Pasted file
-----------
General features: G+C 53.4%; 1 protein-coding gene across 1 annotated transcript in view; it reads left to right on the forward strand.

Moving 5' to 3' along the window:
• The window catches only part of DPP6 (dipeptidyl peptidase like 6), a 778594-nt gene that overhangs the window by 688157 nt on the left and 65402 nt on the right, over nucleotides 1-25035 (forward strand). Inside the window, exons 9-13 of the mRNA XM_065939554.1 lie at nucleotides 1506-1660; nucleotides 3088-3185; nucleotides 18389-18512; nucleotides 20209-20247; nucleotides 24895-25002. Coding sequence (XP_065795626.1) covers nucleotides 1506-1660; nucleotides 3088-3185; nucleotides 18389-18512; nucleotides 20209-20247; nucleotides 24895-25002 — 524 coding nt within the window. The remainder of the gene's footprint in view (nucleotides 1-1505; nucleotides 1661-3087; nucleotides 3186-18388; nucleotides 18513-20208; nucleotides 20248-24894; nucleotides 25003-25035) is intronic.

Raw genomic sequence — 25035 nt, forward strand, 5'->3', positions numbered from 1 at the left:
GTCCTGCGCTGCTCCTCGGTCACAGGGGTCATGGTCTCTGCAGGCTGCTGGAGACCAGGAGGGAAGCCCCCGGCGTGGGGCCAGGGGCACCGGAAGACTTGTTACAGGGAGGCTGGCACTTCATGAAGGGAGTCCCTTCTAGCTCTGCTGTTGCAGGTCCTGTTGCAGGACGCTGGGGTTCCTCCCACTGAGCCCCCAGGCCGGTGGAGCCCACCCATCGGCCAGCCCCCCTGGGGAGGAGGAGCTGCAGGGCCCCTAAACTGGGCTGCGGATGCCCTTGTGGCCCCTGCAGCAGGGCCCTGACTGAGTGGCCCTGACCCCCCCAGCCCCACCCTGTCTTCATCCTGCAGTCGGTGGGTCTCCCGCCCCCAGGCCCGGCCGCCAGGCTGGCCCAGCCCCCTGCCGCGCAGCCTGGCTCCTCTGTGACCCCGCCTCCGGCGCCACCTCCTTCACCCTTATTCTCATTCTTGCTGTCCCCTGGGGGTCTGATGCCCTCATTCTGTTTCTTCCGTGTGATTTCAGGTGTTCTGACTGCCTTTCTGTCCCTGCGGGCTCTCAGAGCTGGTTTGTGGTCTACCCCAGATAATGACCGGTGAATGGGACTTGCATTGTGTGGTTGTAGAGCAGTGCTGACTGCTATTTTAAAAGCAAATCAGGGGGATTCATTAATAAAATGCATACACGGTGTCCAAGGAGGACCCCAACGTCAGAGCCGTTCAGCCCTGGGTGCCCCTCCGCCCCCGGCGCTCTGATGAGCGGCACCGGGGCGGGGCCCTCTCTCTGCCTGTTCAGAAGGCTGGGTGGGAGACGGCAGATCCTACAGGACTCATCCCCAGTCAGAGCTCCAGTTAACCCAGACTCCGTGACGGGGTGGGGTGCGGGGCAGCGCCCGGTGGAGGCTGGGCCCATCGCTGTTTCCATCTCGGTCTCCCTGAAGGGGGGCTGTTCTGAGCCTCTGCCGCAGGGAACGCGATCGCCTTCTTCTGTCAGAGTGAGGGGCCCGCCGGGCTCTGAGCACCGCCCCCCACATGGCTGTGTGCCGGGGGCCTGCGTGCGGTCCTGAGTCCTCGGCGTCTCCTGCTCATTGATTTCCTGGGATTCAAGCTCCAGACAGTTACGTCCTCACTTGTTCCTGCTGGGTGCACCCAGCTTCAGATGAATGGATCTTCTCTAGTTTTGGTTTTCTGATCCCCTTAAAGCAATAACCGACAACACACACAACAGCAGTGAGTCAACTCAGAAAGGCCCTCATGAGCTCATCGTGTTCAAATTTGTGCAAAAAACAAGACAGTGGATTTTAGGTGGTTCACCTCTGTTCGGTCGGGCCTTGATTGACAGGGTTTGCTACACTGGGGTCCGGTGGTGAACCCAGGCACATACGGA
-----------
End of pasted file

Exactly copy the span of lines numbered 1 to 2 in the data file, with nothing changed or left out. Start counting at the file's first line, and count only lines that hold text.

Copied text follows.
General features: G+C 53.4%; 1 protein-coding gene across 1 annotated transcript in view; it reads left to right on the forward strand.

Moving 5' to 3' along the window: